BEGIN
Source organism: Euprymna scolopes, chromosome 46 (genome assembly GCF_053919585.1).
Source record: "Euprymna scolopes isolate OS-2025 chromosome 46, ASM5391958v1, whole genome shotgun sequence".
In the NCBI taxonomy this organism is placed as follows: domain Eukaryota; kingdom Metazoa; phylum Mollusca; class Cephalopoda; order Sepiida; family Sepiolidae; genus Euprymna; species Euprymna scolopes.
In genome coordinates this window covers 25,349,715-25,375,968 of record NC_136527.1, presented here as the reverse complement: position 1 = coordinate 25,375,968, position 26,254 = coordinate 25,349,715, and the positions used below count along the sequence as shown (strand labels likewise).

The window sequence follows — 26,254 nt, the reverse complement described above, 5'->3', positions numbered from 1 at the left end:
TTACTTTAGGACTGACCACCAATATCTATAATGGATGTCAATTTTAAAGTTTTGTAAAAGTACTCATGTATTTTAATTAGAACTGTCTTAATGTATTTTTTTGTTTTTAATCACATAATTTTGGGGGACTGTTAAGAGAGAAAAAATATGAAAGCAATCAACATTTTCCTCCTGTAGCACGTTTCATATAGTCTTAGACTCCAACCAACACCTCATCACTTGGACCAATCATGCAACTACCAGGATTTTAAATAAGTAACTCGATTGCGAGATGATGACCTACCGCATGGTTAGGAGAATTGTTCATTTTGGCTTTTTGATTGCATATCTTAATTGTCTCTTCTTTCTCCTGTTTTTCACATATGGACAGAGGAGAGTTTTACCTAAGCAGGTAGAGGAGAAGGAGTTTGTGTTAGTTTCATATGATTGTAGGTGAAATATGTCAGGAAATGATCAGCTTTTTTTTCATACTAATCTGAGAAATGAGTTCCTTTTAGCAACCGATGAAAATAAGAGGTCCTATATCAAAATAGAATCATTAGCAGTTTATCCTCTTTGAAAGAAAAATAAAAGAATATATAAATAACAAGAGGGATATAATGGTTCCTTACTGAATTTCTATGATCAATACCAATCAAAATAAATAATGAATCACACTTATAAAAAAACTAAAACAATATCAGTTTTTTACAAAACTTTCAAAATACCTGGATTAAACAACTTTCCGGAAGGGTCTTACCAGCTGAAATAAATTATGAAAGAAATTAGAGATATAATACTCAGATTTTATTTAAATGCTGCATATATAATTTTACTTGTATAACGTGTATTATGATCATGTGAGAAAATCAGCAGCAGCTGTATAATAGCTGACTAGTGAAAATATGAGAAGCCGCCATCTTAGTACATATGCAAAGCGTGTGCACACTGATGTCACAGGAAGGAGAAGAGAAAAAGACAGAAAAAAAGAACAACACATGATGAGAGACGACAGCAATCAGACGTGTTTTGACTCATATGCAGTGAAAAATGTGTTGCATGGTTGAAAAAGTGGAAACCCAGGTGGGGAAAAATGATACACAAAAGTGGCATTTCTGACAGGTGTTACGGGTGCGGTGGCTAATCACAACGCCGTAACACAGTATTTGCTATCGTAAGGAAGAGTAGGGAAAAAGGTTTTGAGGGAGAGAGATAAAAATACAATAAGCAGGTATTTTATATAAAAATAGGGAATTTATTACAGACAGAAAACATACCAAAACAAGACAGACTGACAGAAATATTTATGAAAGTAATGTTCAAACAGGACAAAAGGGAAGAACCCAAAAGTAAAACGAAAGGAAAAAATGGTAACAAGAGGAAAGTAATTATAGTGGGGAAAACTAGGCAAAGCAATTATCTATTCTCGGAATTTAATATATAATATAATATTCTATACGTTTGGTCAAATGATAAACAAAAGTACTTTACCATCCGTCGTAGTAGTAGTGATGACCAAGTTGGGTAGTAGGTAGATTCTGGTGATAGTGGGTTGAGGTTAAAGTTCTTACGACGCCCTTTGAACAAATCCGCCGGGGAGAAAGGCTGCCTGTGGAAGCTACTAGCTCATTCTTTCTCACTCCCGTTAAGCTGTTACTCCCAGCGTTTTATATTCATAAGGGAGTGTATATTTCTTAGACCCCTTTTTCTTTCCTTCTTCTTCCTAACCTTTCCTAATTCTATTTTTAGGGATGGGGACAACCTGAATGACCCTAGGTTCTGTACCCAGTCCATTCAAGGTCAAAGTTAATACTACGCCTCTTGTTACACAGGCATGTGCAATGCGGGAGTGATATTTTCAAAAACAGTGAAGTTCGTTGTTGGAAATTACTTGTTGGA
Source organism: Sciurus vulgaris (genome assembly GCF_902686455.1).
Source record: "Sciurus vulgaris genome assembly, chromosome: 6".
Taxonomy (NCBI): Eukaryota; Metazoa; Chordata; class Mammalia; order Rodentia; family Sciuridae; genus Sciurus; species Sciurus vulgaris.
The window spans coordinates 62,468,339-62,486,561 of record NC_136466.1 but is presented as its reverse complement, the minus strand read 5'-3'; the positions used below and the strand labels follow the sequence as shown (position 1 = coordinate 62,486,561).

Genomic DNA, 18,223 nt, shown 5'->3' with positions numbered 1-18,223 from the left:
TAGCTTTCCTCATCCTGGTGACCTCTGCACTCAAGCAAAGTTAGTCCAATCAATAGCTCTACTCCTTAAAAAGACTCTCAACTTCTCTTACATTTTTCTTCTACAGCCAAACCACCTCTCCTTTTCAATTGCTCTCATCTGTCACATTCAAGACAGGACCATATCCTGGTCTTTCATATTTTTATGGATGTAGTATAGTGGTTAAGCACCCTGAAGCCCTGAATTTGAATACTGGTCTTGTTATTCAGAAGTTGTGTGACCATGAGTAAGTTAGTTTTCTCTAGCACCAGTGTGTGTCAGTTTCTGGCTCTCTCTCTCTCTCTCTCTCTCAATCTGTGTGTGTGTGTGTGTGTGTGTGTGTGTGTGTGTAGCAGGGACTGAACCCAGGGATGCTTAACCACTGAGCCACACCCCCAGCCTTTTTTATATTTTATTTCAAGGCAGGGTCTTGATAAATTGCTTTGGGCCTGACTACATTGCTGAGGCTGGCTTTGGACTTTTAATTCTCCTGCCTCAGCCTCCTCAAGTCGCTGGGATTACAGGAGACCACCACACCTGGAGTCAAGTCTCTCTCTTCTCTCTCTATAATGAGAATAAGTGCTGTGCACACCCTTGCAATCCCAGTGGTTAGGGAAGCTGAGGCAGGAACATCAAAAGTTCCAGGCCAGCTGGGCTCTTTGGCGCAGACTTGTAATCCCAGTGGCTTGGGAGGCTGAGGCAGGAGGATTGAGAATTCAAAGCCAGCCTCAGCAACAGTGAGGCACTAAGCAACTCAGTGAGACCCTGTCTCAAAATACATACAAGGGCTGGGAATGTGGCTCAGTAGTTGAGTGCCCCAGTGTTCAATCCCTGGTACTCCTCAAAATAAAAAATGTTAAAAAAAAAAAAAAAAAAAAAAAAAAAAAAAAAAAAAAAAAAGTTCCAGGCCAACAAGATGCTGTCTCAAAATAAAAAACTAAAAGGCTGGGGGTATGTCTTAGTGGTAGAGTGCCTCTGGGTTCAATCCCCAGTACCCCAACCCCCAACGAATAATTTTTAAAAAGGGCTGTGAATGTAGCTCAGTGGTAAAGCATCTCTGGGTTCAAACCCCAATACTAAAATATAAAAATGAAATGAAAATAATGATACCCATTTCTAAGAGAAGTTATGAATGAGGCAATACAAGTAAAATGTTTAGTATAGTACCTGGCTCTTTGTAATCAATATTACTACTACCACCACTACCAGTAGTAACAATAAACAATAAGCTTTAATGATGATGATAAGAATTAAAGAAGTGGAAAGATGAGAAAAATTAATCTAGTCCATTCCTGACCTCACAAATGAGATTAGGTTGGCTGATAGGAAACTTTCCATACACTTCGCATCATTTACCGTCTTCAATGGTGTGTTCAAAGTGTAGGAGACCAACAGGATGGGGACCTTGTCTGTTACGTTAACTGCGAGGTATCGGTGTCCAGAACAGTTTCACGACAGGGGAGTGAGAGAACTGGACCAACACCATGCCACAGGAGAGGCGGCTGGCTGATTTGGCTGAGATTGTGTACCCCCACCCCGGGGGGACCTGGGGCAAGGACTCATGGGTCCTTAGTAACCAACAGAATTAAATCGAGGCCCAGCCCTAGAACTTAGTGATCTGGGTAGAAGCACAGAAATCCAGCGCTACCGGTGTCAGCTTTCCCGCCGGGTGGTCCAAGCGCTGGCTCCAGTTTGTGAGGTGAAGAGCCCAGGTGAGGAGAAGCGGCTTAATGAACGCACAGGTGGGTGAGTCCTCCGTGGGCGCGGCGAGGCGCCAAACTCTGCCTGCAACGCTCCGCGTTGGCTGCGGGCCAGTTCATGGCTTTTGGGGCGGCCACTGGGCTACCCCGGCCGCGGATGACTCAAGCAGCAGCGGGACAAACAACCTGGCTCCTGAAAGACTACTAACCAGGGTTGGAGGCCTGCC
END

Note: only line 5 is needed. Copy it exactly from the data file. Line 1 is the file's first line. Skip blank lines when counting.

The window sequence follows — 26,254 nt, the reverse complement described above, 5'->3', positions numbered from 1 at the left end: